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What is the soap opera effect and how to turn it off?

Disable the soap opera effect and enjoy movies as they were intended

Updated: Mar 27, 2023 4:47 pm
What is the soap opera effect and how to turn it off?

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The soap opera effect is an industry-recognized term that describes the visual effects of a video when using motion interpolation – a feature that sees high definitions TVs increase the refresh rate of the original source to reduce perceived blur.

While motion interpolation can be beneficial in some scenarios, many individuals feel it adds a sense of cheapness when viewing cinematic movies and TV shows. Even Tom Cruise took a break from filming to explain the disadvantages that motion interpolation can add to your visual experience.

Fortunately, motion interpolation, aka the soap opera effect, is incredibly easy to turn off. Even those who class themselves as complete technophobes shouldn’t struggle too much with this relatively simple step-by-step guide.

Additionally, we’ll also be highlighting when you should consider using this feature and why it came to be.

What is the soap opera effect?

As Tom and Christopher McQuarrie so eloquently put it, the soap opera effect is a visual effect that occurs when using motion interpolation – a feature found in most high definition, high refresh rate TVs. Motion interpolation works by increasing the refresh rate of the original source to improve motion handling and reduce blur – an artifact that often occurs when viewing fast-moving images on less-responsive LCD-LED TVs.

While older CRTs and even Plasma TVs were renowned for their impressive motion handling abilities, the same most certainly can’t be said for modern LCD-LED TVs. Most modern panel types commonly struggle when it comes to motion handling, especially in large-screen TV variants. Even OLED TVs that offer near-instantaneous pixel response times utilize motion interpolation – with many sets enabling the feature from the factory.

Annoyingly, most manufacturers use their own brand name for motion interpolation, confusing many individuals when it comes to physically disabling it on their new set. Depending on what brand you’re using, you’ll likely see terms such as; motion interpolation, motion smoothing, ME/MC (motion estimation/motion compensation), TruMotion, Auto Motion Plus, and MotionFlow used for this particular feature. Fortunately, regardless of branding, turning motion smoothing off is actually incredibly easy.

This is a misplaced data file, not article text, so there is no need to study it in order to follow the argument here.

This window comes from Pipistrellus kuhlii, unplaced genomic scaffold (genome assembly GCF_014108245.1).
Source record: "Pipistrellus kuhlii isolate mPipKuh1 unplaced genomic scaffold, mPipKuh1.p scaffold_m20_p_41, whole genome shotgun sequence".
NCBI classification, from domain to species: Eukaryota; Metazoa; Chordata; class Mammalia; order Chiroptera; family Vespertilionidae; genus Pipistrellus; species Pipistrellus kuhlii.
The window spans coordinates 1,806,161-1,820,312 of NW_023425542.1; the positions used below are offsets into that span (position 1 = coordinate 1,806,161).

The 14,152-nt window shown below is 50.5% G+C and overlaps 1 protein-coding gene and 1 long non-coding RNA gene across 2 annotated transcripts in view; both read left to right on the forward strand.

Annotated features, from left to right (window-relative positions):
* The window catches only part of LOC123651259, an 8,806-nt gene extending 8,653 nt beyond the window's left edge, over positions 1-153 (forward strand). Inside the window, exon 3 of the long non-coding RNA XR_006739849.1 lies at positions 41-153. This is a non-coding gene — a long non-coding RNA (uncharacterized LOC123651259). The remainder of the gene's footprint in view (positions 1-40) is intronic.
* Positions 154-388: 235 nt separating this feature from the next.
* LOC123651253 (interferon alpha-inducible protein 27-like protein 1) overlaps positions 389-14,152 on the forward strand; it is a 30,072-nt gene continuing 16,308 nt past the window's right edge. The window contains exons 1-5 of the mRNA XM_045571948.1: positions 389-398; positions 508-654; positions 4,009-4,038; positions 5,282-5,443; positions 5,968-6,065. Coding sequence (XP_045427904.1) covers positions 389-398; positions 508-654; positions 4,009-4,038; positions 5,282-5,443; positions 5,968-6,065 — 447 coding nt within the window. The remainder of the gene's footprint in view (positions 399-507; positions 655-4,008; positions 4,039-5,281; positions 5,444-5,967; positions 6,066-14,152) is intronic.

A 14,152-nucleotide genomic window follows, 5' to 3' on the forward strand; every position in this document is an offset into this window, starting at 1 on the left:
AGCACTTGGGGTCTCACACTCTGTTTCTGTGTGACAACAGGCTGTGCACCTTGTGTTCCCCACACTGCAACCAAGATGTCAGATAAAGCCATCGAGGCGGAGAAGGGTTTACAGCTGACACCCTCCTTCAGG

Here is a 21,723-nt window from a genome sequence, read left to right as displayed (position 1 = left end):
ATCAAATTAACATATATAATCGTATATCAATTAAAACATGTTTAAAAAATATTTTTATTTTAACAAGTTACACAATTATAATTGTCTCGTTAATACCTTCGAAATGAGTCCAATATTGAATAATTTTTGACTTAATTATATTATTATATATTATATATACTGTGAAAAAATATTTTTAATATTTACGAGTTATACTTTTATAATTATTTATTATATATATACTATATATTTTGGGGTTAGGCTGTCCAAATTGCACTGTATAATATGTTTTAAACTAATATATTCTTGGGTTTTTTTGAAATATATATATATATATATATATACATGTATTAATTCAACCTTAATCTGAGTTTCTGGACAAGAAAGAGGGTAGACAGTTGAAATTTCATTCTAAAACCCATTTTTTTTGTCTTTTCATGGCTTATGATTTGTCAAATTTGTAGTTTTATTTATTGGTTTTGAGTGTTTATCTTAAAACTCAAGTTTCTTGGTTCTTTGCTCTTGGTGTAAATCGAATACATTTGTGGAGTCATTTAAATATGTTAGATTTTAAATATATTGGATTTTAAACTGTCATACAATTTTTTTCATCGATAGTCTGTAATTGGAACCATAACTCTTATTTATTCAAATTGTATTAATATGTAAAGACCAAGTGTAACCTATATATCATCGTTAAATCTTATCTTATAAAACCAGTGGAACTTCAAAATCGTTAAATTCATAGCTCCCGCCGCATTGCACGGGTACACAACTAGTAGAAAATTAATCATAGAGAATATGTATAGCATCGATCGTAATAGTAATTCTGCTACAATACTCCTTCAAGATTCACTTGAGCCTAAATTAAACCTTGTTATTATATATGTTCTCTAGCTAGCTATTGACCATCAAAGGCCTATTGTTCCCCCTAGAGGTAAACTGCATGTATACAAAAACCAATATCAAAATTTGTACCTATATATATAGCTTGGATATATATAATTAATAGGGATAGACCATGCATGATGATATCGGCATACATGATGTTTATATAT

How the soap opera effect works

The soap opera effect works by ‘guessing’ what is happening between the frames of the original source video. Motion interpolation will effectively create a new hybrid frame that sits in between the two original frames – created by merging the two frames that occur before and after it. Naturally, this results in a much smoother visual experience.

Motion interpolation works best when viewing content shot in 30 or 60 FPS (frames per second), as it usually offers better detail right off the bat. That being said, users can still experience artifacts when using motion interpolation – especially if the TV doesn’t feature advanced motion interpolation processing.

Furthermore, when viewing a movie on a TV that has motion interpolation enabled, most individuals won’t be able to put their finger on why the video looks strange. It’s only when you look at a side-by-side video of the two that you can clearly see the difference. And despite many not knowing they’re actually using it, most people tend to dislike this visual feature when they realize it’s in use.

When does the soap opera effect work?

It isn’t all bad news, though – there are scenarios where the soap opera effect works incredibly well.

As just mentioned, motion interpolation was developed to decrease the motion blur that would often occur in LED TVs when viewing fast-moving images (games and sporting events). Motion blur would make certain objects and scenes look out of focus, reducing the clarity and fluidity of the video you’re viewing.

In these scenarios, the soap opera effect works very well – effectively doubling the refresh rate to increase fluidity and sharpness.

How to turn off the soap opera effect?